Longleaf Stewardship Center

The Orianne Society’s conservation efforts in the Longleaf Savannas are centered around the Longleaf Stewardship Center (LSC).  The LSC is a nexus to bring staff, volunteers, and partners together to implement conservation of Longleaf Pine ecosystems.  First, the LSC serves as a preserve that is an important home for many rare species such as Gopher Tortoises, Eastern Indigo Snakes, and Spotted Turtles.  Second, it is the base of operations for our Gopher Tortoise Strike Team that works to manage and restore Longleaf habitats throughout the region.  Third, it is a center to train and house volunteers while working on rare species surveys and habitat restoration projects.  Finally, it is a place where we hold trainings for professionals and staff from partnering organizations to help build capacity for implementing rare species conservation and habitat management.

The Orianne Society is one of the leaders in Longleaf habitat restoration and management in Georgia.  Our Gopher Tortoise Strike team works as an integral part of the Georgia Interagency burn team to restore and manage habitat on both private and public land across the state.  One of the primary tools we use is prescribed fire.  Fire is an essential part of longleaf pine ecosystems, and without it, forest floors become overrun with shrubs and vines, crowding out native wildlife such as Gopher Tortoises. We use fire extensively to restore and maintain Longleaf forests to an open savanna-like structure.  We also ensure that these savannas have natural tree structure by removing pine species that do not naturally occur in sandhill habitat, and by planting hundreds of thousands of Longleaf Pines..  Additionally, we are significantly increasing our capacity to do groundcover restoration to ensure that these savannas have an understory of native grasses and wildflowers.  Finally, we use fire to restore wetlands by ensuring they do not get too overgrown and remain in good conditions rare species such as Gopher Frogs, Flatwoods Salamanders, and Striped Newts.

Prescribed burn – Tracy Karplus

The Orianne Society recognizes the importance of Gopher Tortoises as providing habitat for rare species and as a critical component of habitat in Longleaf Pine forests.  Over 350 species of wildlife are known to use the burrows that Gopher Tortoises create, and many of those species absolutely depend on tortoise burrows.  As such, we have an active Gopher Tortoise conservation program.  First, we work on Gopher Tortoise inventory and monitoring work across south Georgia.  Second, we work with private landowners to translocate Gopher Tortoises that would otherwise be entombed and die when land is cleared and developed.  We translocate those tortoises to public and private properties to bolster existing populations and reestablish populations that have been lost.  Finally, we have plans to build a Gopher Tortoise husbandry facility at the Longleaf Stewardship Center that will be used in translocation or for potential head-start projects.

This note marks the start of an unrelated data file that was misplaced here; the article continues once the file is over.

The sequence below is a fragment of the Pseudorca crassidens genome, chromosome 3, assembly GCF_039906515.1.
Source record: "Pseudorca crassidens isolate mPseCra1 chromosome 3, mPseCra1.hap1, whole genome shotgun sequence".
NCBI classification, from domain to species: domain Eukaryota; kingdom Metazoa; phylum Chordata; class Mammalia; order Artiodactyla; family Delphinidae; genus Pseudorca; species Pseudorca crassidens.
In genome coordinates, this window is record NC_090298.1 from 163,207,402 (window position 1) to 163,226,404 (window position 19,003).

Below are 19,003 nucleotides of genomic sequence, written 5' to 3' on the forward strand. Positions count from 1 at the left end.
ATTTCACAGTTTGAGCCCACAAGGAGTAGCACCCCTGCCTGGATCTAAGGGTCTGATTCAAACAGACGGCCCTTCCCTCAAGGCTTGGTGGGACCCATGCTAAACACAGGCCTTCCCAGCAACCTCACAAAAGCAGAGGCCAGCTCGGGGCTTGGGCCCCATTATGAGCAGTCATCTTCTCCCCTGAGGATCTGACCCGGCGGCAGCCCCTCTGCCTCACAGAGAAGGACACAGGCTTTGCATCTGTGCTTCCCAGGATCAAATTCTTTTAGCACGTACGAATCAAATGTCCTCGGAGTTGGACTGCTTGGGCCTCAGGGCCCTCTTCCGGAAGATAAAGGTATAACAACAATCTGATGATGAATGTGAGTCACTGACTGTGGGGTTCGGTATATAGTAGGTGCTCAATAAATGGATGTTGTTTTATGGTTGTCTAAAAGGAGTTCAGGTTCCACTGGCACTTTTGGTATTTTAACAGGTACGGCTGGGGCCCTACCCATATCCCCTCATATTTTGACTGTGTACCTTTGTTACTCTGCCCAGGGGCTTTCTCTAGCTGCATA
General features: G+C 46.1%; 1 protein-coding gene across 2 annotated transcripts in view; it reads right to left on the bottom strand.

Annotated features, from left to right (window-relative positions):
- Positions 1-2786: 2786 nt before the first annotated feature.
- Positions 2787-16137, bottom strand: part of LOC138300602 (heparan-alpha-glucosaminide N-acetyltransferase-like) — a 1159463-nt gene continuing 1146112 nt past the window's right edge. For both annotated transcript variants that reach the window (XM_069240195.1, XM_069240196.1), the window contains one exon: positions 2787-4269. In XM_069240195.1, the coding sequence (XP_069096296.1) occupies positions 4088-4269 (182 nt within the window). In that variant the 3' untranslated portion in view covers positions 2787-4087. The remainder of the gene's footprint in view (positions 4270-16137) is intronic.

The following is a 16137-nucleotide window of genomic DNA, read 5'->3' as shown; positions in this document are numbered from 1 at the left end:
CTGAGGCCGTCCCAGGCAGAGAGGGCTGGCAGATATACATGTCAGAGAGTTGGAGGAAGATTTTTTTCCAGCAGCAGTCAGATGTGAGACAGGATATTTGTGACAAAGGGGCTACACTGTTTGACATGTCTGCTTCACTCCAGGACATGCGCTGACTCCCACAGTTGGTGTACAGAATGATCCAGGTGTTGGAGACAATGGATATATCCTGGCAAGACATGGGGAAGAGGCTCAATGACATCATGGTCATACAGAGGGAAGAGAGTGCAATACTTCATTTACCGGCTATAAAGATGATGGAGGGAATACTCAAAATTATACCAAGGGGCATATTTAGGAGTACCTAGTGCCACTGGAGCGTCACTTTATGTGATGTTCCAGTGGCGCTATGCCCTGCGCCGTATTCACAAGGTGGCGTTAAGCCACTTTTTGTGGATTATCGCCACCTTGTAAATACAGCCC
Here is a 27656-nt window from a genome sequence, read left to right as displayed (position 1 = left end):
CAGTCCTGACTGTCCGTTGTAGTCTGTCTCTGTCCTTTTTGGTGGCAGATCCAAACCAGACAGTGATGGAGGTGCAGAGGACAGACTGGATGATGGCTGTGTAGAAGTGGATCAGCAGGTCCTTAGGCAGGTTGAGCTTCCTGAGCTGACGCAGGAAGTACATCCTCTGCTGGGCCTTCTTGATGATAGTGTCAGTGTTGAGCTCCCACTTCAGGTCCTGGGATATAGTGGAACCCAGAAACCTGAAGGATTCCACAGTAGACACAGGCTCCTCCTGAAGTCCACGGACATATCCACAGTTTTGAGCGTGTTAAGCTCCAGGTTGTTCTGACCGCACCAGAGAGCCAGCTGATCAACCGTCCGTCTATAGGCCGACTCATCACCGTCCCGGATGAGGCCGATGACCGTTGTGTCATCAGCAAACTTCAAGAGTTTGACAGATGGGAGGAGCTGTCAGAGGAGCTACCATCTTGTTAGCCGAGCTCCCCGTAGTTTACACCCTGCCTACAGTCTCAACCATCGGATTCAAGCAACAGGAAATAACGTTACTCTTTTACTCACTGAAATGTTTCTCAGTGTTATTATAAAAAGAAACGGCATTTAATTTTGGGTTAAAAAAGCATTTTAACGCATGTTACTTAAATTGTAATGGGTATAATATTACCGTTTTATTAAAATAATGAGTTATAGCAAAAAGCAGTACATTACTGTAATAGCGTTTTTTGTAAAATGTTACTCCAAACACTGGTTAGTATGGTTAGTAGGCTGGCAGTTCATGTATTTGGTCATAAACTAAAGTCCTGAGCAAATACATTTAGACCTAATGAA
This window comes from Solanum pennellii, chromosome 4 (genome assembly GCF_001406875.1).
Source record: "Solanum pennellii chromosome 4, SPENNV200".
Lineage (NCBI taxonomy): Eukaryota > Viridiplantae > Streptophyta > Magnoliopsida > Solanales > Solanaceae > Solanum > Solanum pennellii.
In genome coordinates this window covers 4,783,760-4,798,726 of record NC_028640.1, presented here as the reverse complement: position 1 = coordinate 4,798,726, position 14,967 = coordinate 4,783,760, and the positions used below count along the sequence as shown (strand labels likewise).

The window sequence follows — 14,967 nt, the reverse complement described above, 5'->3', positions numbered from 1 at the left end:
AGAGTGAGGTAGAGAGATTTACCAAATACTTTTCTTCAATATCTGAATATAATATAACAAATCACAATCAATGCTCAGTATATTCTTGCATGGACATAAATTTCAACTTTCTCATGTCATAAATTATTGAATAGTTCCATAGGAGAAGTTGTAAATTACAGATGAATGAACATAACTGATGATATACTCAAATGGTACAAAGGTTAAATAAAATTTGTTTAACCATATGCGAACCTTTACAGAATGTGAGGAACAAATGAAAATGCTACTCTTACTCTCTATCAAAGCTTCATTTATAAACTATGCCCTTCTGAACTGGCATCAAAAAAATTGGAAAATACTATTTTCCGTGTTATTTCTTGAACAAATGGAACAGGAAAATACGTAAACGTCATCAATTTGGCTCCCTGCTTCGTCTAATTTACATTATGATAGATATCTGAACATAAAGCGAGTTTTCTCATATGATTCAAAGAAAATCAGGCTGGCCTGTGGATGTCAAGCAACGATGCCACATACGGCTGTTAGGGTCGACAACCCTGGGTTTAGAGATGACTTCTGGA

Gopher Tortoise – Pete Oxford

The Orianne Society is the leading nonprofit working with private landowners on Longleaf Savanna restoration and management.  Georgia has relatively little public land compared to other states, very little of which consists of Longleaf Pine habitat. Thus our work with private landowners is critical for restoring the Longleaf Savannas in the region.  For the last decade, we have worked with dozens of private landowners helping them restore habitats using Longleaf planting, prescribed fire, and groundcover restoration.  In addition, we have partnered with the US Natural Resources Conservation Service to increase private lands conservation by linking private landowners to a Gopher Tortoise and Longleaf specific cost-share program aimed at increasing and improving habitat for all species.

Landowner event – Houston Chandler

Assessing the distribution and abundance of priority species is an important component to planning conservation and habitat restoration. Through our Science Initiative, we work with a variety of partners to inventory and monitor populations of Gopher Tortoises, Eastern Indigo Snakes, Spotted Turtles, Eastern Diamond-backed Rattlesnakes, Alligator Snapping Turtles, and other vulnerable reptiles and amphibians. While that work is widespread across South Georgia and elsewhere in the Southeast, much of it is based at the Longleaf Stewardship Center, where we house seasonal technicians, store survey equipment, and also conduct some of the species surveys. For example, assessing changes in the abundance and distribution of Gopher Tortoises over time at the LSC allows us to gauge the success of our habitat restoration efforts, determine future needs, and also plan when and where we can place groups of tortoises translocated from development projects nearby.

Eastern Indigo Snake – Ben Stegenga